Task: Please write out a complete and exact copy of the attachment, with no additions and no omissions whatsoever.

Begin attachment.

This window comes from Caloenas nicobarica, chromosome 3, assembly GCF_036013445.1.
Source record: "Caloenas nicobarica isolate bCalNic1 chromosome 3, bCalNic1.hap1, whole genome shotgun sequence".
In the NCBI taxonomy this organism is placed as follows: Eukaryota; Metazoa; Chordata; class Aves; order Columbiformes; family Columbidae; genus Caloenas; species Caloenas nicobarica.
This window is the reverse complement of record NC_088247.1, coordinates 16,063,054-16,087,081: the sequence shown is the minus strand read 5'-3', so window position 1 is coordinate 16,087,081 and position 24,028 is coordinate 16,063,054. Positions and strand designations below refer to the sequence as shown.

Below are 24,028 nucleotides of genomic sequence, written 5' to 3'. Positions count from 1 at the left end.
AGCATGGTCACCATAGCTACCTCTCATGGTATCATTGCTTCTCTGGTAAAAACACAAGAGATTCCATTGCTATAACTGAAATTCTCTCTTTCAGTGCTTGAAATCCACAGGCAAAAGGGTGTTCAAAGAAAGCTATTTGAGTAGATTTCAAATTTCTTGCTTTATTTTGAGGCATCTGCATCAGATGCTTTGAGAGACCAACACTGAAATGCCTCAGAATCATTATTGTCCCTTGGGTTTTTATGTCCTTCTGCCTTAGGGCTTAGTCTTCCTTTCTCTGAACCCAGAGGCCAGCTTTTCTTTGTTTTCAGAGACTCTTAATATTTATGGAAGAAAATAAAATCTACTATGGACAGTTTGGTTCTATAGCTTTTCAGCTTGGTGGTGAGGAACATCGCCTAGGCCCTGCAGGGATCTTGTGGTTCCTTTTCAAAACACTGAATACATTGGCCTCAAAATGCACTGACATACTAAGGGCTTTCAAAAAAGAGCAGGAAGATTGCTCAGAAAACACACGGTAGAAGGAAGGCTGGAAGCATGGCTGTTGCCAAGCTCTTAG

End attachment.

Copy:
This window comes from Caloenas nicobarica, chromosome 3, assembly GCF_036013445.1.
Source record: "Caloenas nicobarica isolate bCalNic1 chromosome 3, bCalNic1.hap1, whole genome shotgun sequence".
In the NCBI taxonomy this organism is placed as follows: Eukaryota; Metazoa; Chordata; class Aves; order Columbiformes; family Columbidae; genus Caloenas; species Caloenas nicobarica.
This window is the reverse complement of record NC_088247.1, coordinates 16,063,054-16,087,081: the sequence shown is the minus strand read 5'-3', so window position 1 is coordinate 16,087,081 and position 24,028 is coordinate 16,063,054. Positions and strand designations below refer to the sequence as shown.

Below are 24,028 nucleotides of genomic sequence, written 5' to 3'. Positions count from 1 at the left end.
AGCATGGTCACCATAGCTACCTCTCATGGTATCATTGCTTCTCTGGTAAAAACACAAGAGATTCCATTGCTATAACTGAAATTCTCTCTTTCAGTGCTTGAAATCCACAGGCAAAAGGGTGTTCAAAGAAAGCTATTTGAGTAGATTTCAAATTTCTTGCTTTATTTTGAGGCATCTGCATCAGATGCTTTGAGAGACCAACACTGAAATGCCTCAGAATCATTATTGTCCCTTGGGTTTTTATGTCCTTCTGCCTTAGGGCTTAGTCTTCCTTTCTCTGAACCCAGAGGCCAGCTTTTCTTTGTTTTCAGAGACTCTTAATATTTATGGAAGAAAATAAAATCTACTATGGACAGTTTGGTTCTATAGCTTTTCAGCTTGGTGGTGAGGAACATCGCCTAGGCCCTGCAGGGATCTTGTGGTTCCTTTTCAAAACACTGAATACATTGGCCTCAAAATGCACTGACATACTAAGGGCTTTCAAAAAAGAGCAGGAAGATTGCTCAGAAAACACACGGTAGAAGGAAGGCTGGAAGCATGGCTGTTGCCAAGCTCTTAG